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A Short History of Tractors in Ukrainian - Marina Lewycka Check out my reviews on my blog:

Immigrant life at its insanest.

I was trolling Oprah and decided to read A Short History of Tractors in Ukrainianbecause I saw it was one of Vera Farmiga's memorable reads. She relates because she is the daughter of a Ukrainian immigrants. (Vera is the fantastic actress in Up in the Air, The Departed and The Boy in the Striped Pajamas.)

The book in one sentence: An old man, a Ukrainian immigrant, wreaks havoc on family life when he marries a much, much younger gold digger.

My thoughts: I thoroughly enjoyed reading this. The first few sentences, which also happen to be on the front cover, sets the mood:

Two years after my mother died, my father fell in love with a glamorous blond Ukrainian divorcée. He was eighty-four and she was thirty-six. She exploded into our lives like a fluffy pink grenade, churning up the murky water, bringing to the surface a sludge of sloughed-off memories, giving the family ghosts a kick up the backside.

Reading this will make you alternately laugh and cry (or cringe). Hilarious and tragic, the story is told from the viewpoint of Nadezhda (Nadia), the younger daughter. When their father Nikolai goes a'courting and eventually remarries, Nadia and her sister Vera have no choice but to join forces against the wicked witch Valentina - Valentina of the big boobs paid for by their father, and her supposed savant son who is to be Oxford educated, again to be paid for by their father.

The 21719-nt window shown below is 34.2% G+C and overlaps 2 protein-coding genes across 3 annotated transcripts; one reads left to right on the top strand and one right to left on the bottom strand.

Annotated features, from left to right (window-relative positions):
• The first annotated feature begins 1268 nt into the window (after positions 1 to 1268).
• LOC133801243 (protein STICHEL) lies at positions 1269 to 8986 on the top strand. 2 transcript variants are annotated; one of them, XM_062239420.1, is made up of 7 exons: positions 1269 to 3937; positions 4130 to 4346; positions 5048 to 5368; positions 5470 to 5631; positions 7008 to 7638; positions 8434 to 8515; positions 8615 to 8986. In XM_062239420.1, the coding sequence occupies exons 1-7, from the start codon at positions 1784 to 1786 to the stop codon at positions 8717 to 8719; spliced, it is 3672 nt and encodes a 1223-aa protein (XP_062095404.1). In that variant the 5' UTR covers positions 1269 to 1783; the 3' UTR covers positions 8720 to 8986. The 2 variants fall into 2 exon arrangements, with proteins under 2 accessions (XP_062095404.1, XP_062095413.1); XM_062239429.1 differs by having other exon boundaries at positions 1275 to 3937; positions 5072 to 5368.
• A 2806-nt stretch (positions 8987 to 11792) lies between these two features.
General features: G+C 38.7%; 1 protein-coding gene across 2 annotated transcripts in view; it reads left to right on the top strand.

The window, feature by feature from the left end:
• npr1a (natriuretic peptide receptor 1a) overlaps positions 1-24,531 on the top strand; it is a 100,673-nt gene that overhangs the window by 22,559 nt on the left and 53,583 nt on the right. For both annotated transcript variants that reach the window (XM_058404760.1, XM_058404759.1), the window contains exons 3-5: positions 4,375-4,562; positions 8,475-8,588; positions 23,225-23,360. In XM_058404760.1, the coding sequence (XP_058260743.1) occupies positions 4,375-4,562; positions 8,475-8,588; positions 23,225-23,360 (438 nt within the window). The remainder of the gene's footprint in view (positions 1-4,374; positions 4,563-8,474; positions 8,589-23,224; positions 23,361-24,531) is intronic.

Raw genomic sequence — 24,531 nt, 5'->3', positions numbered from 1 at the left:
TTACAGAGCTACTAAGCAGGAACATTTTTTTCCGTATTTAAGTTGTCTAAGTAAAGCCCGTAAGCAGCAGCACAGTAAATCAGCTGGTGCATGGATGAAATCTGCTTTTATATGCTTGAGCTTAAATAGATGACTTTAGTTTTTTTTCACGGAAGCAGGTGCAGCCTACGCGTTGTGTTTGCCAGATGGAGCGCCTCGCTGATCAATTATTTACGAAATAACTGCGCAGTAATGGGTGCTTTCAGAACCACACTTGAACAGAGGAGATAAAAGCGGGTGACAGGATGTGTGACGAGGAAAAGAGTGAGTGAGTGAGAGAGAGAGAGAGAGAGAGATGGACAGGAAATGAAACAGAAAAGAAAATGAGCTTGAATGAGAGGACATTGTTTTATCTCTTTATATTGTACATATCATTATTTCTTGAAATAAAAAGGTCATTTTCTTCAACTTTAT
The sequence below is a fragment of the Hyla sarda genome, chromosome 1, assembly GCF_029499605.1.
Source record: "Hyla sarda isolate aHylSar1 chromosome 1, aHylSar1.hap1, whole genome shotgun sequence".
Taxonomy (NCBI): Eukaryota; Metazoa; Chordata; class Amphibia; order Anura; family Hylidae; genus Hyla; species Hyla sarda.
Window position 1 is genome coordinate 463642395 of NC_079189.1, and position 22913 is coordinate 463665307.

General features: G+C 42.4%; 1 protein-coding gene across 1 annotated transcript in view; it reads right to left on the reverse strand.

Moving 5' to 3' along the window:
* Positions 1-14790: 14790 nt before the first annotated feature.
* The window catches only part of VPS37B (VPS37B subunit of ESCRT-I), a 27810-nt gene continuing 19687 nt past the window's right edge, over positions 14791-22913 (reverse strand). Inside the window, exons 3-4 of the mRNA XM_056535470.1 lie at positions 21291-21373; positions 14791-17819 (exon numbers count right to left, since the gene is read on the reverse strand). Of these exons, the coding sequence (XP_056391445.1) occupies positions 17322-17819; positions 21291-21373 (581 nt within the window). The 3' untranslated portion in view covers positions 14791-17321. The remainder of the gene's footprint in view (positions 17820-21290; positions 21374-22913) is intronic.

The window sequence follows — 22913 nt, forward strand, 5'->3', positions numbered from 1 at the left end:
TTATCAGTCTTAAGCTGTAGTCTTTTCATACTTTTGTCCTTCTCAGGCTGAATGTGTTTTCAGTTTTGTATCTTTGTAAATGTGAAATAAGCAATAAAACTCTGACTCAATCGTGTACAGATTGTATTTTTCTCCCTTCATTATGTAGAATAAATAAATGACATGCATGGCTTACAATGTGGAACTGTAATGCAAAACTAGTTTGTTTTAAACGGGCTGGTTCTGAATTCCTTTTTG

Immigrant life is difficult. We are given a peek into their lives of poverty and hardship when their mother was still alive. And the ruthlessness by which Valentina is portrayed drives home this very point, to the dismay of Nadia and Vera. At every turn, Valentina outsmarts the two sisters with getting her "needs" met by their father's fast dwindling savings and pension - be it a car (or two), or a modern oven. This common adversary draws the two sisters closer, and they learn that their lives are not as simple as they believed it to be, as old rivalries and family histories come to fore.

Your heart will go out to our octogenarian hero, who in his second childhood, only wants to be love and be loved (ok, he is unabashedly lecherous). He revisits his life, and his roots, and the product is a history or treatise about tractors written in Ukrainian. Read between the lines and it is a love story of his beloved Ukraine.

This is a beautiful story, which will resonate with immigrants Ukrainian or not. It urges you to look back on your own family history, family dynamics, and the legacies that your family leaves you. And while there is comic relief because of the sheer outrageousness of some events, it is actually a very real and even painful probe of life. Everyone's family has its own secrets, and the wonderful thing about it is that we are the product of it!

Verdict: A must-read - entertaining yet enlightening. I'm glad this one won the Orange Prize.